Antioxidants are natural compounds that help neutralize “free radicals”, the damaging chemicals in our bodies. Free radicals naturally occur in the body and react with protein, fats, and DNA in our cells. Unfortunately, these reactions can lead to myriad diseases and premature aging. Antioxidants prevent and repair the damage.
Antioxidants are especially important for those with arthritis. They possess anti-inflammatory properties as well as the ability decrease cartilage loss. Vitamin C has been thought to be linked with less osteoarthritis (OA) progression and could reduce the chance of developing knee OA and knee pain. Vitamin E and beta-carotene intake may also have the same effect as well. However, it is better to eat an overall antioxidant-rich diet than to just load up on a single antioxidant. Avoid taking supplements as they could never replace a balanced diet.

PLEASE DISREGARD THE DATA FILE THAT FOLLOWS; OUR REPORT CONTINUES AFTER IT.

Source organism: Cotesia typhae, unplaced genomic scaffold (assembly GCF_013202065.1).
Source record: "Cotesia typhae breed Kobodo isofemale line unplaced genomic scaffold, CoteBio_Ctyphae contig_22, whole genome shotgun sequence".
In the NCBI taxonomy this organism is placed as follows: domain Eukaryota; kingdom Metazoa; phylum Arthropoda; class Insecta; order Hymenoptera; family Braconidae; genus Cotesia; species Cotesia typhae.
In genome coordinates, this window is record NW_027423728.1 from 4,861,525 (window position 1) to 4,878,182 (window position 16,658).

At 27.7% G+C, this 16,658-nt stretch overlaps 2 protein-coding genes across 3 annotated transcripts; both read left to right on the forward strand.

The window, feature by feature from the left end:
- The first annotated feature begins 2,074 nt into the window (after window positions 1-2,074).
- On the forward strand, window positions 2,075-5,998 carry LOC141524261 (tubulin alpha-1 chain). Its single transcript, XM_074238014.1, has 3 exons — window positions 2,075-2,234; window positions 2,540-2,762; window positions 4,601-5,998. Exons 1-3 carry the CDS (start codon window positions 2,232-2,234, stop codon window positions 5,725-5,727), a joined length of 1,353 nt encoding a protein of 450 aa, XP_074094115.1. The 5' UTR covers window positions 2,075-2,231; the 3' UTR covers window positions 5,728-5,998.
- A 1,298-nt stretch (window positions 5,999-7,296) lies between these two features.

Antioxidants can be found the following meat, dairy, and plant based foods:
- Vitamin A (beta-carotene): squash, cantaloupe, and carrots
- Vitamin C: bell peppers, strawberries, and blueberries
- Vitamin E: vegetable oil, seeds, and nuts
- Selenium: chicken, fish, and eggs
- Flavonoids and Polyphenols (subgroups of antioxidants) cranberries, and tea
5 Antioxidant Loaded Veggies
- Broccoli- Vitamins A, C, & K (reduces inflammation)
- Sweet Potatoes- Vitamin C and Beta-Carotene (decreases risk of spinal degeneration)
- Onions- Quercetin (decreases inflammation)
- Kale- Vitamins A, C, & K and Flavonoids (lower risk of inflammation-regulated chronic diseases)
- Peas- Phenolic Acids and Flavonoids (protects against inflammatory related diseases)